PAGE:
Google created this company only to destroy it

Flickr / Mårten Persson

It’s official: When the markets open Monday, what once was traded as Google will become Alphabet.

This change took a lot of behind-the-scenes financial wizardry: A US Securities and Exchange Commission document filed Friday shows that Google created a company called Maple Technologies Inc. … only to destroy it once the changeover to Alphabet was done.

Reading the SEC document too closely will give you a headache, but here’s how it worked, as we currently understand it:

Google created Maple Technologies as a wholly owned subsidiary. Maple Technologies was given a controlling share of Google by Google. The newly formed Alphabet “acquired” Maple Technologies. Now Alphabet owns Google. Maple Technologies, no longer necessary, merges back into Google – the subsidiary – and is discarded.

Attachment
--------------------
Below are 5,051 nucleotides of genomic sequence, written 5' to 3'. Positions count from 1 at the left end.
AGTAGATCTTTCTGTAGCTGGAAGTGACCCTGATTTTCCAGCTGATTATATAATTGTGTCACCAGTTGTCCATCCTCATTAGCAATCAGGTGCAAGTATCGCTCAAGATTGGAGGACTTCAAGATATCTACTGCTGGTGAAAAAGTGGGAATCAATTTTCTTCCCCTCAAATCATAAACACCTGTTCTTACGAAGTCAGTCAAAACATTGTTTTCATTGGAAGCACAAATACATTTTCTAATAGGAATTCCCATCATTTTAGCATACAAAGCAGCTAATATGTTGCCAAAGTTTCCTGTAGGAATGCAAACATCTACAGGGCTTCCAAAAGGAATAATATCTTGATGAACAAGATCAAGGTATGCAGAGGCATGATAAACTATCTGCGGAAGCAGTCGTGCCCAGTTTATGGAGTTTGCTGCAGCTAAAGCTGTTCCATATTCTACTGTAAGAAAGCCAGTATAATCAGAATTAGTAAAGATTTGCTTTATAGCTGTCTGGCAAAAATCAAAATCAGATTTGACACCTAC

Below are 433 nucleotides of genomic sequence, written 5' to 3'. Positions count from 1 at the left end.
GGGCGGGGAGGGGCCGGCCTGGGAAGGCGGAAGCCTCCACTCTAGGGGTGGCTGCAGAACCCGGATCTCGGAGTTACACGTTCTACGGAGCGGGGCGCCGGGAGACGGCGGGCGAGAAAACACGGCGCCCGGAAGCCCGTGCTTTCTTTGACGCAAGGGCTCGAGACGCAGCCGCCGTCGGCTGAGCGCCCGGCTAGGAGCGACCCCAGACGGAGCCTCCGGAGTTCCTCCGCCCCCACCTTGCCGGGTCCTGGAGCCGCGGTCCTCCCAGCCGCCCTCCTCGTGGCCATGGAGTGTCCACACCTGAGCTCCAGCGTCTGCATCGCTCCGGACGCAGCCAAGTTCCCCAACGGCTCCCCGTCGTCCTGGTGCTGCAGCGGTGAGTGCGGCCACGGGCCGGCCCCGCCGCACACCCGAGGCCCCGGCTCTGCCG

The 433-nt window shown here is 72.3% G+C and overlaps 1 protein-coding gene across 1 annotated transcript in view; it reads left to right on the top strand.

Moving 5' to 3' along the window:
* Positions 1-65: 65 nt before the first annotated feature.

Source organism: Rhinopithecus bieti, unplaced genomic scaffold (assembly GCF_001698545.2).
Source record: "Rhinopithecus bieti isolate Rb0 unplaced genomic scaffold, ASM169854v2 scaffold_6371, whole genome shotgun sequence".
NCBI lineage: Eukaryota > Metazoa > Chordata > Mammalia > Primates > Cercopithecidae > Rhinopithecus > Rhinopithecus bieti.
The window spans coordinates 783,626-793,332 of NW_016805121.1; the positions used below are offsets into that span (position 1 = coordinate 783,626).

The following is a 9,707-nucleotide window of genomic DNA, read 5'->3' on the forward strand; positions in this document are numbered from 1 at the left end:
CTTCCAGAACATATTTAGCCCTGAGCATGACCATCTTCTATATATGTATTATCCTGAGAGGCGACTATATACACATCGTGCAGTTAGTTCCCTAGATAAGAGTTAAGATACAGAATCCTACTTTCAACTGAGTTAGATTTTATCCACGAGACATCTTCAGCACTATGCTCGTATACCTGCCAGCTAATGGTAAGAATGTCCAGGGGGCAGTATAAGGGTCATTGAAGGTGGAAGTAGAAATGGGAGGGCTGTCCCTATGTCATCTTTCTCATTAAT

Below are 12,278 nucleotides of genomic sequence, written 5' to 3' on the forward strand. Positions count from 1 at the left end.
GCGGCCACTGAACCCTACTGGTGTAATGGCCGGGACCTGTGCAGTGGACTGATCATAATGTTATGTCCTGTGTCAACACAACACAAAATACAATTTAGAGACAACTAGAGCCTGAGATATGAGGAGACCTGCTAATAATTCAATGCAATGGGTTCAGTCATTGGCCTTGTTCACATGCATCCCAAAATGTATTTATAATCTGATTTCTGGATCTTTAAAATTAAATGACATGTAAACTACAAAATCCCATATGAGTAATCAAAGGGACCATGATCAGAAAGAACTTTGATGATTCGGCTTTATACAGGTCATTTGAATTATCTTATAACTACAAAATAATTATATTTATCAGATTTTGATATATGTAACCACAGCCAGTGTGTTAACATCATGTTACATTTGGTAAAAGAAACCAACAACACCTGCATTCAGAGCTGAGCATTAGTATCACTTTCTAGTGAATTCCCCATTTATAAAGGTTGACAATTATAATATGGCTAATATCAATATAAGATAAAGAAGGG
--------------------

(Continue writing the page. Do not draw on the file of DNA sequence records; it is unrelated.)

This kind of shuffle is pretty common in corporate America. If you’re ever watching a spy TV show and they mention “shell companies,” this is kind of what they’re talking about.

But why “Maple Technologies”? We don’t know. Maybe Larry and Sergey like their syrup …

Here’s how the company described it in various SEC filings:

On October 2, 2015, the registrant implemented a holding company reorganization (the “Alphabet Merger”) pursuant to the Agreement and Plan of Merger (the “Merger Agreement”), dated as of October 2, 2015, among the registrant, Alphabet Inc., a Delaware corporation (“Alphabet”) and Maple Technologies Inc., a Delaware corporation (“Merger Sub”), which resulted in Alphabet owning all of the outstanding capital stock of the registrant. Pursuant to the Alphabet Merger, Merger Sub, a direct, wholly owned subsidiary of Alphabet and an indirect, wholly owned subsidiary of the registrant, merged with and into the registrant, with the registrant surviving as a direct, wholly owned subsidiary of Alphabet.